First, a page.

In the second letter of her column on July 14, Dear Abby ran a letter from a woman whose father put all his vital information into a notebook he called “Jack’s Doomsday Book.” It contained account numbers and balances, names of banks, passwords, locations of documents and other detailed instructions on how to take over his responsibilities if he was incapacitated. He always said that if something happened to him, to find that notebook in which everything was written down.
This is excellent advice. I hope you are taking note of this tip and actually pulling this information together. Why is this a good idea?
The author wrote: “I didn’t have to go searching through paperwork to figure out what was what. I knew the banks I had to go to and what to bring. It was all there, down to the changes he had made after Mom passed. Even our financial adviser was impressed at how easy Dad made everything for us. Everyone should have a doomsday book.”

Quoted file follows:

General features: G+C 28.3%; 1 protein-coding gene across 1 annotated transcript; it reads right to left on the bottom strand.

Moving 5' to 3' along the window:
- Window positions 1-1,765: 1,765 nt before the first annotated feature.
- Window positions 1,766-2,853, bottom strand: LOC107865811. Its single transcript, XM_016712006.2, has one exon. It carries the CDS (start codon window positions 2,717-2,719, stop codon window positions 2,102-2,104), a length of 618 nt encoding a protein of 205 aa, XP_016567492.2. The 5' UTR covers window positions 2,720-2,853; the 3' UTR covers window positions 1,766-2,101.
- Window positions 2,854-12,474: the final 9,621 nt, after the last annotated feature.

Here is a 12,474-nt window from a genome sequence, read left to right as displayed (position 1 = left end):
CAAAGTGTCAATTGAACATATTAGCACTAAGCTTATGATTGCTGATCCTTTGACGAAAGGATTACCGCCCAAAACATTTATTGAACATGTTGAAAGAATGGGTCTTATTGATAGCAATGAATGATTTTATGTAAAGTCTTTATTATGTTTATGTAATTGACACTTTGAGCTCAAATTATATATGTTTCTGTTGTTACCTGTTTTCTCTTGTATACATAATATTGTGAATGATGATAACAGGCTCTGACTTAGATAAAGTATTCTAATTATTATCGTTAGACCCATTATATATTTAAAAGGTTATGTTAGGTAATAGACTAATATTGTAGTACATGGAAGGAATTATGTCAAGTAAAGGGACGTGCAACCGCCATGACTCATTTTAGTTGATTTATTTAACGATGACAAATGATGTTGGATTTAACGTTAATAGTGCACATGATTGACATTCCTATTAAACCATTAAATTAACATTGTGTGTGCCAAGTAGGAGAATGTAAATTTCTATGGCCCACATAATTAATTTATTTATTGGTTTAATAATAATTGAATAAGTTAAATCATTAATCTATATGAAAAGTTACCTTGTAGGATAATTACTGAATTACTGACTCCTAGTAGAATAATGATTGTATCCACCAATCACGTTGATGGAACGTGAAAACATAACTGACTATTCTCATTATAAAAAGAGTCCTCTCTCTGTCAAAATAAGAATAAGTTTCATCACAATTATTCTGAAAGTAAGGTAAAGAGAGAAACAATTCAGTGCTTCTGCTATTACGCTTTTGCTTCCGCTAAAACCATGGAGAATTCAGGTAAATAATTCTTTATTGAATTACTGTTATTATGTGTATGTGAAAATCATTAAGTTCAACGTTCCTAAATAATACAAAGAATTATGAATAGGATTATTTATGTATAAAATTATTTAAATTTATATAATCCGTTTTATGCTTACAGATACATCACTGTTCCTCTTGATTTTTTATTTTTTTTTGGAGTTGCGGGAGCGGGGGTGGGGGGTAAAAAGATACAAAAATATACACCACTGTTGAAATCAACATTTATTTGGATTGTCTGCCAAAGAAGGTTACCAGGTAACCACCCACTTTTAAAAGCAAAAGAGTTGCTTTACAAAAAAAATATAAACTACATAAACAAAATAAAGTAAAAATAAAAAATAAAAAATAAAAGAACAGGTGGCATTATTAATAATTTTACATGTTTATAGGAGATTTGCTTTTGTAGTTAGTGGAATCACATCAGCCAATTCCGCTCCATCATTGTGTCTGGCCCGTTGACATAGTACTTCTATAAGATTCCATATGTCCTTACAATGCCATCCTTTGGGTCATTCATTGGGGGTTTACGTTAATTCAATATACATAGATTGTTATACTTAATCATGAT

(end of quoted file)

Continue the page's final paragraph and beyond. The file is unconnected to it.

Dear Abby replied:
I couldn’t agree more. I admire your father’s pragmatism. Too many adults fail to plan ahead for this kind of inevitability, which causes additional problems for survivors at a time when they are trying to cope with their grief. Readers, if you haven’t already done something similar, you should consider it.
If you need some motivation to pull your information together, download the free 50-point Executor’s Checklist from KICKING THE BUCKET LIST: 100 Downsizing and Organizing Things to Do Before You Die. Seeing everything that needs to be done to close down an estate is a sobering reminder of how vital it is to create your own “Doomsday Book.”
You can also get a good start on collecting the information needed with the free planning form at AGoodGoodbye.com. Just enter your name, email and zip code in the box on the right side of the screen and you’ll get instant access to a downloadable Word or PDF document.